You’ve already surrendered to Colorado’s unique charms: sunshine sparkling in a cloudless sky, exhilarating open spaces flanked by towering peaks, friendly towns with endless enclaves to explore.
Why not add an extra layer of adventure by staying somewhere that’s just as special as the Centennial State itself? Check out this list of fun retro lodging options that are anything but basic.
Inns & B&Bs
If you want an unforgettable experience but you’re not looking to rough it, these historic inns are just the ticket. Along with the usual creature comforts, you’ll find unexpected amenities and details from the days of yore.
Head back to school — without having to hit the books — on a visit to Carr Manor, a stately B&B located in the old mining town of Cripple Creek. Built in 1897, the building served as a high school for almost 100 years before being converted into a hotel. Beautifully restored with late 19th-century décor, Carr Manor even retains some of its scholarly touches, like classroom chalkboards and school desks. Stroll to Cripple Creek’s downtown casinos, restaurants and shops; or venture farther beyond school grounds on a field trip to Pikes Peak.
Four Mile Creek Bed & Breakfast
Sleeping in a barn might not sound romantic at first, but if you head just south of Glenwood Springs to Four Mile Creek B&B, you’ll quickly become a believer. Originally homesteaded in 1885, this tranquil creekside spot was first home to Four Mile Ranch and later a working dairy farm. Now you can stay overnight in the cozy Red Barn Suite, equipped with radiant heating, a kitchen, fireplace and sweetly rustic accents. The B&B also has two cute log cabins and a guestroom in the main house. Spend the day at Sunlight Mountain Ski Resort, just a quick drive up the valley.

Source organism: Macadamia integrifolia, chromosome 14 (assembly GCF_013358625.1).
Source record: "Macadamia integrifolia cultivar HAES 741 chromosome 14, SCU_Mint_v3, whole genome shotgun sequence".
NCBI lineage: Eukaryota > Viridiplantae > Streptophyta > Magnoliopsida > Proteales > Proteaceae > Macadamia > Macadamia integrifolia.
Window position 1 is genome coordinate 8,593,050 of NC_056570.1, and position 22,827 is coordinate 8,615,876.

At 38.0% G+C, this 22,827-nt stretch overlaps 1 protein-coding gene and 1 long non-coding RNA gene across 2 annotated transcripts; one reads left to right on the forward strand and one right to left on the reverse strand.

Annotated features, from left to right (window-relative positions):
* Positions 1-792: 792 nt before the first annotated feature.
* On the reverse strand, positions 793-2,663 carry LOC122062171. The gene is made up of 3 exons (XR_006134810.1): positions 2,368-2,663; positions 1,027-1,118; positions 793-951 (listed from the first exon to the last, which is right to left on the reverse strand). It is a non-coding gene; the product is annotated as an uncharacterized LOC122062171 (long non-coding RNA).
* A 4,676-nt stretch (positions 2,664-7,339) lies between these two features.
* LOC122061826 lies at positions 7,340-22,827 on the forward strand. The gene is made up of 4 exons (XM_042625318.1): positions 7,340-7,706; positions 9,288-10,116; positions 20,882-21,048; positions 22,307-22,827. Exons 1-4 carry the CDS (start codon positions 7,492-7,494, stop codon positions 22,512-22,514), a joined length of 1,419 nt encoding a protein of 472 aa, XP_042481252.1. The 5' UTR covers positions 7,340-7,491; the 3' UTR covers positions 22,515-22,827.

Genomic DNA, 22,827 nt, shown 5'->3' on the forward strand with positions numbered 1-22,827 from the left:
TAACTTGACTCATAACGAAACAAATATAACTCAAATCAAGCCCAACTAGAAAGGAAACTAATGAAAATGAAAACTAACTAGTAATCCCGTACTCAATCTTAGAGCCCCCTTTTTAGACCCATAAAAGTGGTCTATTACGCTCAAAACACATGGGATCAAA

Perfectly positioned south of Estes Park and besides Rocky Mountain National Park, the Baldpate Inn is a classic mountain retreat with jaw-dropping views around every corner. The idyllic setting isn’t its only draw — the inn also boasts the world’s largest key collection. When the Baldpate was founded in 1917, the owners gave guests keys as souvenirs, a tradition that evolved into guests donating interesting keys back to the inn. See more than 20,000 keys in the on-site museum, including examples from the Pentagon, Westminster Abbey and Mozart’s wine cellar.
Add a twist to your trip by choosing one of these quirky locales to set up camp. You’re sure to come away with a campfire tale or two to share.
Vintage enthusiasts will swoon over the throwback digs at Starlite Campground near the Royal Gorge in Cañon City. The property offers cabins and tent sites, but the real superstars are nine retro campers that have been returned to their true mid-century majesty, each with its own groovy theme. Kick back in the Flamingo Lounge, accompanied by a friendly pink (plastic) flock and hitched to a matching 1958 Chevy Biscayne (naturally). Or indulge your glam side in the Hollywood-themed Sophie, complete with a red carpet and photos of silver-screen stars. The on-site pool and playground make this a great getaway for the whole family.
UFO Watchtower Campground